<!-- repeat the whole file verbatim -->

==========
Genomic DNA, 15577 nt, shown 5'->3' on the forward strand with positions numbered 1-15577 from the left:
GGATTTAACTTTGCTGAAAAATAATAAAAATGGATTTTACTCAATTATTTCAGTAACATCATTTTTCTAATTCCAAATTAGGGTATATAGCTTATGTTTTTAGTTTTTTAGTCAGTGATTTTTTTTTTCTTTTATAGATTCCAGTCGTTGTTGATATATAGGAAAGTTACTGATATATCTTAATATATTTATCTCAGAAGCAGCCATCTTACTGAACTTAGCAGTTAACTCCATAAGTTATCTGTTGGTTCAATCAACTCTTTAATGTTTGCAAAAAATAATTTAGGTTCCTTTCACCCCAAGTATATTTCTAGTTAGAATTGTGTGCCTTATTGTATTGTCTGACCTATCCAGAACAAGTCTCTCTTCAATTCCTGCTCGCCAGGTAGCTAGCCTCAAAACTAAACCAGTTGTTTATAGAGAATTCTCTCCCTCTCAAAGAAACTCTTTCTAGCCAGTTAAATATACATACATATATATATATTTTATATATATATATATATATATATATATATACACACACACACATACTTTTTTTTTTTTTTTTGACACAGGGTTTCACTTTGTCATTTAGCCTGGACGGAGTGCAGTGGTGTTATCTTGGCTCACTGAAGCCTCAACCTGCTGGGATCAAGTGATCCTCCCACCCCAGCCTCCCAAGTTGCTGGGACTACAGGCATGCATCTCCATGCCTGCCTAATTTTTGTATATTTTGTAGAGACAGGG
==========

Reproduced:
Genomic DNA, 15577 nt, shown 5'->3' on the forward strand with positions numbered 1-15577 from the left:
GGATTTAACTTTGCTGAAAAATAATAAAAATGGATTTTACTCAATTATTTCAGTAACATCATTTTTCTAATTCCAAATTAGGGTATATAGCTTATGTTTTTAGTTTTTTAGTCAGTGATTTTTTTTTTCTTTTATAGATTCCAGTCGTTGTTGATATATAGGAAAGTTACTGATATATCTTAATATATTTATCTCAGAAGCAGCCATCTTACTGAACTTAGCAGTTAACTCCATAAGTTATCTGTTGGTTCAATCAACTCTTTAATGTTTGCAAAAAATAATTTAGGTTCCTTTCACCCCAAGTATATTTCTAGTTAGAATTGTGTGCCTTATTGTATTGTCTGACCTATCCAGAACAAGTCTCTCTTCAATTCCTGCTCGCCAGGTAGCTAGCCTCAAAACTAAACCAGTTGTTTATAGAGAATTCTCTCCCTCTCAAAGAAACTCTTTCTAGCCAGTTAAATATACATACATATATATATATTTTATATATATATATATATATATATATATATACACACACACACATACTTTTTTTTTTTTTTTTGACACAGGGTTTCACTTTGTCATTTAGCCTGGACGGAGTGCAGTGGTGTTATCTTGGCTCACTGAAGCCTCAACCTGCTGGGATCAAGTGATCCTCCCACCCCAGCCTCCCAAGTTGCTGGGACTACAGGCATGCATCTCCATGCCTGCCTAATTTTTGTATATTTTGTAGAGACAGGG